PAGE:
pdf Australia and New Zealand Banking Group Limited. (2012). Annual Report. Retrieved from http://media. corporate-ir. net/media_files/IROL/96/96910/2012AnnualReport. pdf Bhattacharya, S. (1993). Contemporary Banking Theory. Journal of Financial Intermediation 3, 2-50. Retrieved from http://apps. olin. wustl. edu/workingpapers/pdf/2006-06-005. pdf Brgham, E. F. (2008). Financial Management: Theory and Practice 12. Manson, OH: South-West Cengage Learning. Fama, E. F. (1980). Banking in the Theory of Finance. North-Holland Publishing Company.

Retrieved from http://www. bu. edu/econ/files/2012/01/Fama1-Banking-in-the-theory-of-finance1. pdf Hoggson, N. F. (1926). Banking Through the Ages. New York: Dodd, Mead & Company. Retrieved from http://ia700603. us. archive. org/9/items/bankingthroughag00hogg/bankingthroughag00hogg . pdf Houston Chronicle. (2013, April 14). Chron. Retrieved from http://smallbusiness. chron. com/rolecommercial-banks-international-business-733. html Levine, R. (June 1997). Financial Development and Economic Growth: Views and Agenda. Journal of Economic Literature, 720.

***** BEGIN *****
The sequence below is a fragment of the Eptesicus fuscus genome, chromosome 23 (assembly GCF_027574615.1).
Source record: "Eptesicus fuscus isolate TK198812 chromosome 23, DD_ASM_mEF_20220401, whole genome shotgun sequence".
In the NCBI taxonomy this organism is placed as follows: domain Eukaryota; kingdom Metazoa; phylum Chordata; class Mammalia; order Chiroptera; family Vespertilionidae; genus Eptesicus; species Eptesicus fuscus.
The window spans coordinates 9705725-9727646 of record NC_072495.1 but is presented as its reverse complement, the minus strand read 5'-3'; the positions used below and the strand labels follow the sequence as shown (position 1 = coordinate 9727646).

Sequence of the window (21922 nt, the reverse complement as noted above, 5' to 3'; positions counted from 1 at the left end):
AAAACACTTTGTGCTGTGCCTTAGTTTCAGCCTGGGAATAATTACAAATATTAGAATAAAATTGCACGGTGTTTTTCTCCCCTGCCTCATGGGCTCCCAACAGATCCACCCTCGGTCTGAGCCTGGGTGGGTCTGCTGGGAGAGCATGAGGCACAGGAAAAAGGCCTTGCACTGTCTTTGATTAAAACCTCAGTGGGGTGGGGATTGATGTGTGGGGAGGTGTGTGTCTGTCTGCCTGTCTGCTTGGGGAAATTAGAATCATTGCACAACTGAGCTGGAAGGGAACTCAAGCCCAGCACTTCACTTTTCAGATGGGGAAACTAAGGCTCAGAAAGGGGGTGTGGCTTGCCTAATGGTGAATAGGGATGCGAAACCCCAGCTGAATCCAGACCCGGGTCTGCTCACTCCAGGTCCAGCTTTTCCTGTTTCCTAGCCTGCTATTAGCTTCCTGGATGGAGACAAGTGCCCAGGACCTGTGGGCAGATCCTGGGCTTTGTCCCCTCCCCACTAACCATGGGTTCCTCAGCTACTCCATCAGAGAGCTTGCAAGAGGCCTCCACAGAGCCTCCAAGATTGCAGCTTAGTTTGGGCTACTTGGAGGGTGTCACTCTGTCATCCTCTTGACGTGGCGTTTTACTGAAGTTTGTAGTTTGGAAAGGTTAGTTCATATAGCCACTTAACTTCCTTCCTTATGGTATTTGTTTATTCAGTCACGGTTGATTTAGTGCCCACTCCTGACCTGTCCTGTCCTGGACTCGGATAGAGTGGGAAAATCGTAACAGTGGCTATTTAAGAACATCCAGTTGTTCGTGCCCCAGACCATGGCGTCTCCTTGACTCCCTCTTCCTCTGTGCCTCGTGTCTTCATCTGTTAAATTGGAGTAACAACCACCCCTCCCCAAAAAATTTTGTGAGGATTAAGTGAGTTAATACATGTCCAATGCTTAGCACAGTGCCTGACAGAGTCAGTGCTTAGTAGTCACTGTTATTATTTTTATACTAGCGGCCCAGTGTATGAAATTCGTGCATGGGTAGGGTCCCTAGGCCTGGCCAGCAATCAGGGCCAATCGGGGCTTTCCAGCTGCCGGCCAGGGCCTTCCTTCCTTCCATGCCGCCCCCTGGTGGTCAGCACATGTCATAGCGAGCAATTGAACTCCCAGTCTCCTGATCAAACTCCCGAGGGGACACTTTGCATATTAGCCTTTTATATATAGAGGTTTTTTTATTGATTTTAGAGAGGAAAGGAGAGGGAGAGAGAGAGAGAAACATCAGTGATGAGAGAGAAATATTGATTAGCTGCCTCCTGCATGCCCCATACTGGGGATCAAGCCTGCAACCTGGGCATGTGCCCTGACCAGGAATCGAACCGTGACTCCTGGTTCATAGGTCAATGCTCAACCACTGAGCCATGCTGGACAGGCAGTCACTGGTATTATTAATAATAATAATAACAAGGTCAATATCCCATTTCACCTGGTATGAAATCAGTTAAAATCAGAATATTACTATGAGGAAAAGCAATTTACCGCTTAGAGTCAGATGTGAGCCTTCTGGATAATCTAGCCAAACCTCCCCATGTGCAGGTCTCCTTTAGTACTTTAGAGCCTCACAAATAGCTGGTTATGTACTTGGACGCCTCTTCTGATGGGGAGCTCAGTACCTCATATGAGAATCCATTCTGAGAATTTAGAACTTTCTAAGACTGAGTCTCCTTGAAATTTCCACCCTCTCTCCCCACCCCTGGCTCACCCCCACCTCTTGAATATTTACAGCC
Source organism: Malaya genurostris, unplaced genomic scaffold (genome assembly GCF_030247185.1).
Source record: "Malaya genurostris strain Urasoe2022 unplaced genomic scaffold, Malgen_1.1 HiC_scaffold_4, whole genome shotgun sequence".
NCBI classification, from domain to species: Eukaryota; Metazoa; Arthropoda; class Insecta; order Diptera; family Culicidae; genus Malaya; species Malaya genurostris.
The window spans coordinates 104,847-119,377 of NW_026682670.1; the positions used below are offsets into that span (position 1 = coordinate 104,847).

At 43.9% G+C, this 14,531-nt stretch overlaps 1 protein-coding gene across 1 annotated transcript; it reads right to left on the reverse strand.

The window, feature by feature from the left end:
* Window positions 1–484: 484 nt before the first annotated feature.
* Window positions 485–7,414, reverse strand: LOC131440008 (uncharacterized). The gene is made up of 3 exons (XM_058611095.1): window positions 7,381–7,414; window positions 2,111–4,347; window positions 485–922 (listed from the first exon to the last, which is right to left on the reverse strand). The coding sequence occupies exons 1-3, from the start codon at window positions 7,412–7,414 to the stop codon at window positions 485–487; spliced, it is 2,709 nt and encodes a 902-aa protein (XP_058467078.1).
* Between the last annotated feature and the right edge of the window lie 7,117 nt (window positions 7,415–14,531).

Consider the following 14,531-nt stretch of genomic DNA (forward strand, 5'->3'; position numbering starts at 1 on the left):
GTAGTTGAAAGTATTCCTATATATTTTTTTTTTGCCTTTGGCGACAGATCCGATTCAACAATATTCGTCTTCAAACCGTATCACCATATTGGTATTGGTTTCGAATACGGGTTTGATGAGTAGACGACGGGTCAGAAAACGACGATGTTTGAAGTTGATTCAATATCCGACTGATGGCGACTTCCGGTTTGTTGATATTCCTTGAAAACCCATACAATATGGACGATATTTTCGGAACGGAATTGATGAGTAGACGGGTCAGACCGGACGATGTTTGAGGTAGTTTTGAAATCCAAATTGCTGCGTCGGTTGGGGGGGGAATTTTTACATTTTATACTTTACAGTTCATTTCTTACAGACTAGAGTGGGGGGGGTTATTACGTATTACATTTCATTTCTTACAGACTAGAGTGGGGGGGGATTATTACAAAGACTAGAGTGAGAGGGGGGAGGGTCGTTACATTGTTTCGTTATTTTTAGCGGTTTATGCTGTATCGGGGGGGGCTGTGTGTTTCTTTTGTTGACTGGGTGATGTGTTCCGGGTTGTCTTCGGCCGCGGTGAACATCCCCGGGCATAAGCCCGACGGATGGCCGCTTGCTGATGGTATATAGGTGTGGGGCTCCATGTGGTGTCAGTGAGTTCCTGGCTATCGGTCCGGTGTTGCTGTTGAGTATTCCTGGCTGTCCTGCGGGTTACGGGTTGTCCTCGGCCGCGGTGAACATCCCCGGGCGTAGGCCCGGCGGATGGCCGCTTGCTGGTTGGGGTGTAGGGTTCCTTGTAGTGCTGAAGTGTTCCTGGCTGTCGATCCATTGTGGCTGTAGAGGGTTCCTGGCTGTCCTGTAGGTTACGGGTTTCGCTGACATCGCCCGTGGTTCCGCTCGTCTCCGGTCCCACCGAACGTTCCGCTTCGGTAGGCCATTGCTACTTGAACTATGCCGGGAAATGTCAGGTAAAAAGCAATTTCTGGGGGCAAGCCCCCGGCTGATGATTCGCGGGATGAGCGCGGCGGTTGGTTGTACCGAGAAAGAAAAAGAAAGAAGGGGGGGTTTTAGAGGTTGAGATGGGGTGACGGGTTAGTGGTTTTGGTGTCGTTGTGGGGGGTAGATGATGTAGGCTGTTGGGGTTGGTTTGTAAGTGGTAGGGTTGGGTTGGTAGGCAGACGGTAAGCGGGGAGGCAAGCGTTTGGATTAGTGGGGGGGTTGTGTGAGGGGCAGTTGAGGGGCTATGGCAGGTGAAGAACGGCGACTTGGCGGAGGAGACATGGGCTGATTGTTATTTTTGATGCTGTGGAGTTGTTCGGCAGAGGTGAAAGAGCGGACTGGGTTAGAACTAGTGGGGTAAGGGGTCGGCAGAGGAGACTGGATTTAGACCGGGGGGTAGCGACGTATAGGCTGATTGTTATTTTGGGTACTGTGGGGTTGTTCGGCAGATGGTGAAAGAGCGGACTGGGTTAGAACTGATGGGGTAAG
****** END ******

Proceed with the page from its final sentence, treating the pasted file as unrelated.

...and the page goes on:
Retrieved from http://web. ebscohost. com. ezproxy. massey. ac. nz/ehost/pdfviewer/pdfviewer? vid=2&sid=7b d931e4-ce58-4d76-a180-29b1c95e44ef%40sessionmgr11&hid=14 New Zealand Bankers’ Association. (2006). Banking in New Zealand. Wellington: New Zealand Bankers’ Association. Payments NZ. (2013, April 13). Retrieved from http://www. paymentsnz. co. nz/home Reserve Bank of New Zealand. (2013, April 14). Retrieved from http://www. rbnz. govt. nz/statistics/banksys/index. html Sinkey, J. F. (1992). Banking and finance theory and models of the banking firm.

In J. F. Sinkey, Commercial bank finance management (4th edition) (p. 92). Hoggson, N. F. (1926). Banking Through the Ages. New York: Dodd, Mead & Company. Retrieved from http://ia700603. us. archive. org/9/items/bankingthroughag00hogg/bankingthroughag00hogg . pdf 7 Christine Copland 12166346 Bhattacharya, S. (1993). Contemporary Banking Theory. Journal of Financial Intermediation 3, 2-50. Retrieved from http://apps. olin. wustl. edu/workingpapers/pdf/2006-06-005. pdf Payments NZ. (2013, April 13). Retrieved from http://www. paymentsnz. co. nz/home.